Event Date & Time
This event will be held online.
Click “Register Now” to apply. Your application will be reviewed and if you are selected as a participant you will be contacted by email after the sign up closes with more details to attend the session.
At the end of the one-term course, you will be able to use concepts in evidence-based teaching to effectively teach a lesson in an undergraduate classroom, with emphasis on alignment of learning objectives, activities and assessment. UBC graduate students and postdocs from all disciplines are invited to participate.
Successful completion involves participation in 7 out of 8 classes including pre-work, teaching one 10 minute mini-lesson and writing a first draft of your teaching portfolio. Upon completion, you will be awarded CIRTL Associate status.
Maximum group size is 24. Application opens on December 13 and closes on January 17, 2023.
The course will be held on Wednesdays on the following dates:
- February 1, 8 & 15
- March 1, 8, 15, 22 & 29
Week 1: Introduction to Teaching
- Formulate your individual teaching development goals
- Reflect on your teaching teaching philosophy
Week 2: How People Learn (Theories of Learning)
- Relate theories of learning to your own experience.
- Contrast novice and experts approaches to learning
- Describe how students’ prior knowledge and metacognition influence learning
- Bransford (2000) Learning: From Speculation to Science
- Ross (2006) The Expert Mind
- Dweck (2015) The Remarkable Reach of Growth Mindsets
Week 3: Designing Well Aligned Lessons
- Formulate a learning objective for your STEM mini lesson
- Develop well aligned active learning and assessment techniques
- Give and receive meaningful feedback on any lesson plan
Week 4: Learning Objectives
- Design realistic, achievable, measurable and student-centered learning objectives
- Analyze any learning objective with respect to Bloom’s Taxonomy.
- Ambrose (2010) How Learning Works Appendix D
- O’Neill (2010) Biology Implementation of Blooming Tool
- Dunham (2015) Statistics Implementation of Blooming Tool
- Simon & Taylor (2009) What is the Value of Course-specific Goals?
- Krathwohl (2002) A Revision of Bloom’s Taxonomy
Week 5: Active Learning
- Describe several common STEM active learning strategies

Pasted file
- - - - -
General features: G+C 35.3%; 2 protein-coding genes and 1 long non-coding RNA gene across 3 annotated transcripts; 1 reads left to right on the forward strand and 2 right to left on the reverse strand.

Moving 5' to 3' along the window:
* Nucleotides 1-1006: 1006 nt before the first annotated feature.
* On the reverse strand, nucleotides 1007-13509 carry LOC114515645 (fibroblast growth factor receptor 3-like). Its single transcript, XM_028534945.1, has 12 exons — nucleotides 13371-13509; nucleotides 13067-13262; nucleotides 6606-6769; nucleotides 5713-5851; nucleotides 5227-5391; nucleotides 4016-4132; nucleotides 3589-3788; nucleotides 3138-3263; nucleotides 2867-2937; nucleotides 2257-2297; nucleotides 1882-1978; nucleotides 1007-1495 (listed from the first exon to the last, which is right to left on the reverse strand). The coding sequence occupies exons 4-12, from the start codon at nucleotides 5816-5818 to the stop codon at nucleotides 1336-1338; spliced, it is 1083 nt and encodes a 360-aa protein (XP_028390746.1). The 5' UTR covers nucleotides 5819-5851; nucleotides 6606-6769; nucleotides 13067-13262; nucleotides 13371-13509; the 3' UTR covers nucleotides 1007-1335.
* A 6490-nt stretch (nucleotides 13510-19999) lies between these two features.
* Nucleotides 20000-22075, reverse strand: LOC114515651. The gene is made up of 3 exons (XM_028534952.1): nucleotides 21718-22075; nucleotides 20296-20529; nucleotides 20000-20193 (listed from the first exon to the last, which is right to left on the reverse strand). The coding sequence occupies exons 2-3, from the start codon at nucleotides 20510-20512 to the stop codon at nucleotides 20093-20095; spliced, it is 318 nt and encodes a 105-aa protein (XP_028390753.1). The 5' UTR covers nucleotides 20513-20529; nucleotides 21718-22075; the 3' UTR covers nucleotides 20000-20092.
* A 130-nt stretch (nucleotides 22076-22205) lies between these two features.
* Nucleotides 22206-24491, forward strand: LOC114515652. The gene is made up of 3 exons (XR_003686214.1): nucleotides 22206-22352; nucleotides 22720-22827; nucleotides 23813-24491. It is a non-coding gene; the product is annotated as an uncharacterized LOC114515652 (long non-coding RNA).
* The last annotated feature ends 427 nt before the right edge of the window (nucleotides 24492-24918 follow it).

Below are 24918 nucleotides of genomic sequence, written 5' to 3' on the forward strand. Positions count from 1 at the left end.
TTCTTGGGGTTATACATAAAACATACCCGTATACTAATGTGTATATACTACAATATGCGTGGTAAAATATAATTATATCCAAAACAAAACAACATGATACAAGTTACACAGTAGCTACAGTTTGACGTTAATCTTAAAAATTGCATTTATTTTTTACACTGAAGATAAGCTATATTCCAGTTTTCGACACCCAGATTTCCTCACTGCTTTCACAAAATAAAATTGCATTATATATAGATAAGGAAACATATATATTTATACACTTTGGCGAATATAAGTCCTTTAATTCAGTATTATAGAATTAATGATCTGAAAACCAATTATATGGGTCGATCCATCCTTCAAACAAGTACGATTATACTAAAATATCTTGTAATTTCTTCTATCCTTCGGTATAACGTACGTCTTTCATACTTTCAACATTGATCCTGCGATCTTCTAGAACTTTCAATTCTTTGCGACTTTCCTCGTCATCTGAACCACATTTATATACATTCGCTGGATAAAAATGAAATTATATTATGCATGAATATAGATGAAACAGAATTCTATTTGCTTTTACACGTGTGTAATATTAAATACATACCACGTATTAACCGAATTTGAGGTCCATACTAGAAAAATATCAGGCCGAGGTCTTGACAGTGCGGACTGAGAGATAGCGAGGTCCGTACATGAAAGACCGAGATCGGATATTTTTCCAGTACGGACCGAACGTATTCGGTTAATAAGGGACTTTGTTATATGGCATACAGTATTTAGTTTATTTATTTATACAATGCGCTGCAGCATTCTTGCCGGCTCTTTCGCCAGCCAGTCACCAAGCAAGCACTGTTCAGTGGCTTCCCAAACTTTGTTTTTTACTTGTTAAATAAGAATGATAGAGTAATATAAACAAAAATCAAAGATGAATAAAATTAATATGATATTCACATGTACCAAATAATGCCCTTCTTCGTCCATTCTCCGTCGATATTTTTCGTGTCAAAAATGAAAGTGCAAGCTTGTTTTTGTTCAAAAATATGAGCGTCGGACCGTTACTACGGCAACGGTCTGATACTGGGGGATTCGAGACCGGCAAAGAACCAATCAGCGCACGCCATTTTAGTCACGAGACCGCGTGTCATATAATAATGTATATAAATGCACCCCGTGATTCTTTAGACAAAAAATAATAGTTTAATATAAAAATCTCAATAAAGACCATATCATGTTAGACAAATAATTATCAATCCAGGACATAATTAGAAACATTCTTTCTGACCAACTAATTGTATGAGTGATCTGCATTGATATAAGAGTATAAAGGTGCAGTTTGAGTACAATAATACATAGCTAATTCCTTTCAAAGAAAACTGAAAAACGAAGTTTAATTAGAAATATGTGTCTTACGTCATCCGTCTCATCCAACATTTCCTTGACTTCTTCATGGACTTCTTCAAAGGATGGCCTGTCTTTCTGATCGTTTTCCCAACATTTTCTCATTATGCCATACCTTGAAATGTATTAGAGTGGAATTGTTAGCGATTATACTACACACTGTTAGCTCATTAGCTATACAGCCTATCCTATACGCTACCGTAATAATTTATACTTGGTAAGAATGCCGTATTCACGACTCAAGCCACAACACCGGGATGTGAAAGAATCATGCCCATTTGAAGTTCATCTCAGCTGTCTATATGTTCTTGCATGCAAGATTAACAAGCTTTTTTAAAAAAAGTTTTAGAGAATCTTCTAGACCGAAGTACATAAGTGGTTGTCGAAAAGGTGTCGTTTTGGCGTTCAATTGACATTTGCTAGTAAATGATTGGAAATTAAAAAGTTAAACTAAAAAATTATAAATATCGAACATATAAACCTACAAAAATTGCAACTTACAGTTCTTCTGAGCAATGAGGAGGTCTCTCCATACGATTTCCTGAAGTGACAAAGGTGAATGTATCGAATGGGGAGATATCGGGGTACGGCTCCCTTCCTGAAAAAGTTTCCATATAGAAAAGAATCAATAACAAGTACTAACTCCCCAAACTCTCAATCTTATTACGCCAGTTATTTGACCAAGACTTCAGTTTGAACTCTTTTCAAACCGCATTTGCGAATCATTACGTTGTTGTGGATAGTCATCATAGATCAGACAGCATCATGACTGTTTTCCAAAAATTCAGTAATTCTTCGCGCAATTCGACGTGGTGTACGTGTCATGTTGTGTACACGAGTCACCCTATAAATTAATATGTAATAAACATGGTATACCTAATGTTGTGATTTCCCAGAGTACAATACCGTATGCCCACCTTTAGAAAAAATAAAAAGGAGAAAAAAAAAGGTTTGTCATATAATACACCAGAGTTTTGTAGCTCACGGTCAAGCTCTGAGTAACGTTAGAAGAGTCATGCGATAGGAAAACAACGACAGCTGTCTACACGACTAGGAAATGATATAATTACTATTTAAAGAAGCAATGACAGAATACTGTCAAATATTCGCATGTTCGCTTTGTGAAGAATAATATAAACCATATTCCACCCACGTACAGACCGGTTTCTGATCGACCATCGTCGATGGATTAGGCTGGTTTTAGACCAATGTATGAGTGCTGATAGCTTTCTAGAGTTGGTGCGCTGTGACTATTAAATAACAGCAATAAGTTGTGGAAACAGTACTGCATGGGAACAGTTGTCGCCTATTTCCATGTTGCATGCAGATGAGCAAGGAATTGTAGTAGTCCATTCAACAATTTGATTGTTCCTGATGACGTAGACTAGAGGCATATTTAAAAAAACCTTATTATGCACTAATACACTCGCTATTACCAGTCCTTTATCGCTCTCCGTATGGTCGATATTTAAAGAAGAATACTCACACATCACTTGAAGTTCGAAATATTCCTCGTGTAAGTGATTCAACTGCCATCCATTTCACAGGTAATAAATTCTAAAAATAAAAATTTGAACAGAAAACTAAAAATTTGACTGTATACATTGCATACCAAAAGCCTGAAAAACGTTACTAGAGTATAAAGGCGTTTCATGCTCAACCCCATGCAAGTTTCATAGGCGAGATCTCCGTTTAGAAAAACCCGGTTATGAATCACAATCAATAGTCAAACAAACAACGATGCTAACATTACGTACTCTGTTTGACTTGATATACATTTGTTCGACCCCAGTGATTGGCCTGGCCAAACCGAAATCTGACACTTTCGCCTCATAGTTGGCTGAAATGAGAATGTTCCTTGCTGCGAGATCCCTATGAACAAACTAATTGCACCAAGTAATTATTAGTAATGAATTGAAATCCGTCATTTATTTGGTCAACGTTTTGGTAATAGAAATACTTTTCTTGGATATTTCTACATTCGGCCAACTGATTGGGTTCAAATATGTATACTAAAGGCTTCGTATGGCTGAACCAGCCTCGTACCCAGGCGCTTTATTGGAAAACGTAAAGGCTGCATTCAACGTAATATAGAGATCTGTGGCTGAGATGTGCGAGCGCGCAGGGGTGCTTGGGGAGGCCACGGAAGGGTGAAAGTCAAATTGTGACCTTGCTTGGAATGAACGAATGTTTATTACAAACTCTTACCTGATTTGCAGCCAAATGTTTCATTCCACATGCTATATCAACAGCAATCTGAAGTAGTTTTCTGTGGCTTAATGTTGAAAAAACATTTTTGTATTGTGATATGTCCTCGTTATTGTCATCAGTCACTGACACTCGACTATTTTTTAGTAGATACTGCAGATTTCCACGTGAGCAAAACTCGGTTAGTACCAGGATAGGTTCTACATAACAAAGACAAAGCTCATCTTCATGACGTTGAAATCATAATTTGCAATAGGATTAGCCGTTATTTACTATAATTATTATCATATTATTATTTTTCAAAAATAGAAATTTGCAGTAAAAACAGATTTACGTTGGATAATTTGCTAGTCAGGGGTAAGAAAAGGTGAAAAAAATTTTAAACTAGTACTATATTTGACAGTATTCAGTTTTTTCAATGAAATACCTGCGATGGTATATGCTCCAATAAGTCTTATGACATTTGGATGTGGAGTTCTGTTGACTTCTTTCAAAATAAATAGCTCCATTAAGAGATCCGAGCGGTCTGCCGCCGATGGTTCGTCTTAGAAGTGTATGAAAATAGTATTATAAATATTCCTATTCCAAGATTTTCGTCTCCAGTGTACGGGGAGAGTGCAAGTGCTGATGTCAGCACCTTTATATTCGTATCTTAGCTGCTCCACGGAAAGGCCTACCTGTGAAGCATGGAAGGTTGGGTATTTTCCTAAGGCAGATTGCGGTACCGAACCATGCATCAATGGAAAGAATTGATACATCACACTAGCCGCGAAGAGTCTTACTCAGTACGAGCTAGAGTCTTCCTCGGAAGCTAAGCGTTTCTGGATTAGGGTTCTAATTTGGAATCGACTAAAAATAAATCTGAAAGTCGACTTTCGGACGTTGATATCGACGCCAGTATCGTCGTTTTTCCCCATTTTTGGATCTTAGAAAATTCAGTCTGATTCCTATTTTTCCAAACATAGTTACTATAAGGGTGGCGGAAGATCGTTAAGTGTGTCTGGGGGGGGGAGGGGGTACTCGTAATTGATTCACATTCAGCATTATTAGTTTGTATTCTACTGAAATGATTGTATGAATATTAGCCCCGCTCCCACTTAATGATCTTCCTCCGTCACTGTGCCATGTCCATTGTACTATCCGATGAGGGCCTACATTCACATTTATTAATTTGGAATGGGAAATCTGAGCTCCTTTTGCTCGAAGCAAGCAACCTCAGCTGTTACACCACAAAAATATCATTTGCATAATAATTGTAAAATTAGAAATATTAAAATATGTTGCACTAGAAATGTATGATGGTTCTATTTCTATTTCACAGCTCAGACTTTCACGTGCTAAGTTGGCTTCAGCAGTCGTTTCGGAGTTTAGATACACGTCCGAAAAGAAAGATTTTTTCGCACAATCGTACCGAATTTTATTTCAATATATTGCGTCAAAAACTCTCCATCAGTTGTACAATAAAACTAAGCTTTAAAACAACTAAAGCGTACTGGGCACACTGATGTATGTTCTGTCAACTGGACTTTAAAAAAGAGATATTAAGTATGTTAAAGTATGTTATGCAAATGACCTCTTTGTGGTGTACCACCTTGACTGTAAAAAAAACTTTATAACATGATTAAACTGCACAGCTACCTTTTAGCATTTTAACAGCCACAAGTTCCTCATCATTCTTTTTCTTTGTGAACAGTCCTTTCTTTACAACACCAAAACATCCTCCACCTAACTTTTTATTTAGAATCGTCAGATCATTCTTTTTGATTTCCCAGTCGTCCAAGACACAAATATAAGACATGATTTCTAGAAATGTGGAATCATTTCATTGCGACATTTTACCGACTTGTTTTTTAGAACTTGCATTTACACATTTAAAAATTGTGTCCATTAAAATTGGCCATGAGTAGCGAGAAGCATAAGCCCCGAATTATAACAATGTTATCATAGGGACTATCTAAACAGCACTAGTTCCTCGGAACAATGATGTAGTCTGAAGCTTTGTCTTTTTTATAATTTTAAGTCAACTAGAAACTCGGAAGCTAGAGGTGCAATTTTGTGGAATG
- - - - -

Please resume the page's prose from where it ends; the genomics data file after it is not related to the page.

- Evaluate active learning strategies in light of theories of learning
- Freeman (2014) Active Learning Increases Student Performance in Science, Engineering, and Mathematics
- Jones (2007) Reconsidering the Lecture
- Wieman (2014) Large Scale Comparison of Science Teaching Methods Sends Clear Message
- Hake (1998) Interactive engagement vs traditional lecture – a six-thousand student survey
Week 6: Assessment that Support Student Learning
- Describe several assessment techniques and recognize their alignment with particular types of learning goals.
- Evaluate assessment techniques as learning/feedback opportunities
- Key points from Gibbs and Simpson (CWSEI, 2015) Assessments that Support Student Learning
- Gilley and Clarkston (2014) Collaborative Testing: Evidence of Learning in a Controlled In-Class Study of Undergraduate Students
- WNCP (2006) Rethinking Classroom Assessment with Purpose in Mind; Section II
Week 7: Learning Through Diversity
- Define diversity, equity and inclusion, and their implications for the classroom
- Implement strategies for creating equitable and inclusive classrooms
- Kivel (2004) The Culture of Power
- Tanner (2013) 21 Teaching Strategies to Promote Inclusivity
- Winkelmes (2016) A Teaching Intervention that Increases Underserved College Student’s Success
Week 8: Teaching Portfolio
- Refine your statement of teaching philosophy
- Identify at least one idea for each component of your teaching portfolio
- Define at least 1 next-step to preparing your teaching portfolio
- Grundman (2006) Writing a Teaching Philosophy Statement
- Vanderbilt University Online Guide on Teaching Philosophy Statements
- White & Conrod (2016) pIs nothing sacred? Our personal teaching philosophies have been plagiarized
- Catherine Rawn, Professor of Teaching and Associate Head, Department of Psychology